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Tearing down the Microsoft Kin

Tech site Chipworks has cracked open Redmond's new phone and had a look at what makes the youth-oriented device tick.

While others have torn down the Kin in their reviews, the folks at Chipworks have done an actual teardown of the Microsoft smartphone.

For those who missed it, the Kin is Microsoft's effort to tailor a phone to the always-connected crowd. The device comes in two flavors, the squat, squarish Kin One and the longer, slightly more powerful Kin Two. The phone was developed and designed by Microsoft, manufactured by Sharp, and is sold in the U.S. on Verizon's network. It runs a variant of Windows Mobile, though not quite the same version being used in the Windows Phone 7 devices that will come out later this year.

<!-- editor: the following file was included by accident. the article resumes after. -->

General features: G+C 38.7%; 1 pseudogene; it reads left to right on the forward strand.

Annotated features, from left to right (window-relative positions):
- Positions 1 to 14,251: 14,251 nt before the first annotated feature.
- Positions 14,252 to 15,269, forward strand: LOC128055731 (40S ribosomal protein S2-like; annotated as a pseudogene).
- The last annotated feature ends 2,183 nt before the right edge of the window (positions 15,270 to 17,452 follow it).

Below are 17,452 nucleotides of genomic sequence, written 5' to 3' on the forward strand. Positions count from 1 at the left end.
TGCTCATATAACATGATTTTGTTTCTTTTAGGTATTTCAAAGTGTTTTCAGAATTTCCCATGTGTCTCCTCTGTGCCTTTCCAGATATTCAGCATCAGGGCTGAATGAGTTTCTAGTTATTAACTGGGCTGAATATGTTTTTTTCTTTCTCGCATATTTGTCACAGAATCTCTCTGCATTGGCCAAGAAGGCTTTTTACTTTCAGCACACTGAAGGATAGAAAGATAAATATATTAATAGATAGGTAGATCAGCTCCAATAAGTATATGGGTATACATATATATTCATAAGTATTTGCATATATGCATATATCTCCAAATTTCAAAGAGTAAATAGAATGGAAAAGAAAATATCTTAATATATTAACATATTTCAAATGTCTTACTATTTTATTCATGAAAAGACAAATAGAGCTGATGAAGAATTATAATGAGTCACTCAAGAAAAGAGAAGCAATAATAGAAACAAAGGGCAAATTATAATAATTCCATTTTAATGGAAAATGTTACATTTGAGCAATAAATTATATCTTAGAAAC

Chipworks elected to do its inspection on the Kin Two device.

Among the chips it found were processors, cellular chips, and power chips from Qualcomm, Texas Instruments, and Avago, along with an image sensor from Sony and memory chips from Numonyx, Hynix, and Samsung.

Chipworks noted that one of the harder-to-find items was the Tegra processor that Nvidia had been touting as powering the Kin. It's there, Chipworks said, but hidden under some other stacked chips.

For those more interested in how the device runs from the outside, check out this "Living with the Kin" piece I did, or Bonnie Cha's official CNET review.